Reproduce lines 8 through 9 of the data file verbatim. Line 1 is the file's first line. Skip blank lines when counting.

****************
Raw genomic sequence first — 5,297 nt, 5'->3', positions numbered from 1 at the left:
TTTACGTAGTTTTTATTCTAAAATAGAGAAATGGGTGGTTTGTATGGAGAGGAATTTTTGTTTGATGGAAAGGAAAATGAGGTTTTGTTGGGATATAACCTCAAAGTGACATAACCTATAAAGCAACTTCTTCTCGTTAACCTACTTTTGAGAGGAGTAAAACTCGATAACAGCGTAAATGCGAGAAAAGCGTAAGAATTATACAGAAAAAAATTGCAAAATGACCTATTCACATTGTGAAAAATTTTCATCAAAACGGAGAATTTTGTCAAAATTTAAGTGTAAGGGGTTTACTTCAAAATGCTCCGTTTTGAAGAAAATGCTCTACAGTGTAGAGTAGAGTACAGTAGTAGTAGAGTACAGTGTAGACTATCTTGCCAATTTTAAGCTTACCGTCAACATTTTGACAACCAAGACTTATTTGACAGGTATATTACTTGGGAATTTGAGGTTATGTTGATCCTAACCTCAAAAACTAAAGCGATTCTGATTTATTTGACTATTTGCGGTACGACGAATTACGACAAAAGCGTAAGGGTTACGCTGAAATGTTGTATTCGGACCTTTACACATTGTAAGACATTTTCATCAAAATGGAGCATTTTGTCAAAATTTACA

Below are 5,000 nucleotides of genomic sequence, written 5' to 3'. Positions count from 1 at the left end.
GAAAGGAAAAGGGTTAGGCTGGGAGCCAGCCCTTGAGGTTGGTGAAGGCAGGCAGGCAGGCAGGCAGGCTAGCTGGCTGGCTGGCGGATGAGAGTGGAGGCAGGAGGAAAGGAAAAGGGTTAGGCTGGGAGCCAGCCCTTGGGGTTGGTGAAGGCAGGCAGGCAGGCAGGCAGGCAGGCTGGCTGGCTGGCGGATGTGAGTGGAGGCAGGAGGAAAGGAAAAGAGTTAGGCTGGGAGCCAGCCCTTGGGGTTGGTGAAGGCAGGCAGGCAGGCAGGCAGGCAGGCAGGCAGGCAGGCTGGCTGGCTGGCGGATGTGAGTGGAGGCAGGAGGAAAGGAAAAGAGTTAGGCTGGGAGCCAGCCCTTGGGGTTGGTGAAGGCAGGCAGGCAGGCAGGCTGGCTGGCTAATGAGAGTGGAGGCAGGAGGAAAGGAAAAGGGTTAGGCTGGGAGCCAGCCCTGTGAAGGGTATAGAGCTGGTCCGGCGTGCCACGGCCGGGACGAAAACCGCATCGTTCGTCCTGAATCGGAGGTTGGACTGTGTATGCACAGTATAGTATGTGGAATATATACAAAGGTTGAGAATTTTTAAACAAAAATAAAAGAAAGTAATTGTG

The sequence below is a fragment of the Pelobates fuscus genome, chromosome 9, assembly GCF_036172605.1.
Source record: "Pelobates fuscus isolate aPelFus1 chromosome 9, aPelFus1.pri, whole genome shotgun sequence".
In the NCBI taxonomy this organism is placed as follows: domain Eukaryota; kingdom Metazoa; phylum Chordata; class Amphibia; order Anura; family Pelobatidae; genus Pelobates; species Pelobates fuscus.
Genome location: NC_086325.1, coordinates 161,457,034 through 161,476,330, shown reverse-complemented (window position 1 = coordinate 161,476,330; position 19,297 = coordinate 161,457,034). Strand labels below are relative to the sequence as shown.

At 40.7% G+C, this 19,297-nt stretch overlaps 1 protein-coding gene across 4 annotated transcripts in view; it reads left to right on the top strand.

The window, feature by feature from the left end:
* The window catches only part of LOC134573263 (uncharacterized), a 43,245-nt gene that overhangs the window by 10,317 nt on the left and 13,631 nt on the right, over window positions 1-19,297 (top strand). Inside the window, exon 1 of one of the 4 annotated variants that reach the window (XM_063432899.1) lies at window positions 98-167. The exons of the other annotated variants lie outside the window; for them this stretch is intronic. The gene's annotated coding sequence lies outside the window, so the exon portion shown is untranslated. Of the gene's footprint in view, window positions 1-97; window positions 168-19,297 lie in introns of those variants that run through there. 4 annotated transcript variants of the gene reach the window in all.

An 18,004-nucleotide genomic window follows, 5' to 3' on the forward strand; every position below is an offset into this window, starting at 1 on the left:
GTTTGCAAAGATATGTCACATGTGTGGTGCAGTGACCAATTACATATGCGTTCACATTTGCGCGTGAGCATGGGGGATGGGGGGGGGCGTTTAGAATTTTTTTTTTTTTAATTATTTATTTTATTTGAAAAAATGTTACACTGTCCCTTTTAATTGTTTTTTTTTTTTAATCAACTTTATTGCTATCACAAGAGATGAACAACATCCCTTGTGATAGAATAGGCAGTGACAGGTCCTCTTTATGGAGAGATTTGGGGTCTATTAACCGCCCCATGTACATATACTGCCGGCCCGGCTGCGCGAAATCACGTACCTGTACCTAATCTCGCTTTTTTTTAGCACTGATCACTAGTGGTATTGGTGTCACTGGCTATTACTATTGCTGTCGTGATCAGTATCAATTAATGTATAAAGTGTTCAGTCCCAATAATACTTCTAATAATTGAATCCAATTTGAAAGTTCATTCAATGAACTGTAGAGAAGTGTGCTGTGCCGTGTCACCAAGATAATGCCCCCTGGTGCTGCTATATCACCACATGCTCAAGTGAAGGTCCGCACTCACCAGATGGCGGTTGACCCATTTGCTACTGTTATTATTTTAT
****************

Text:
Genome location: NC_086325.1, coordinates 161,457,034 through 161,476,330, shown reverse-complemented (window position 1 = coordinate 161,476,330; position 19,297 = coordinate 161,457,034). Strand labels below are relative to the sequence as shown.

At 40.7% G+C, this 19,297-nt stretch overlaps 1 protein-coding gene across 4 annotated transcripts in view; it reads left to right on the top strand.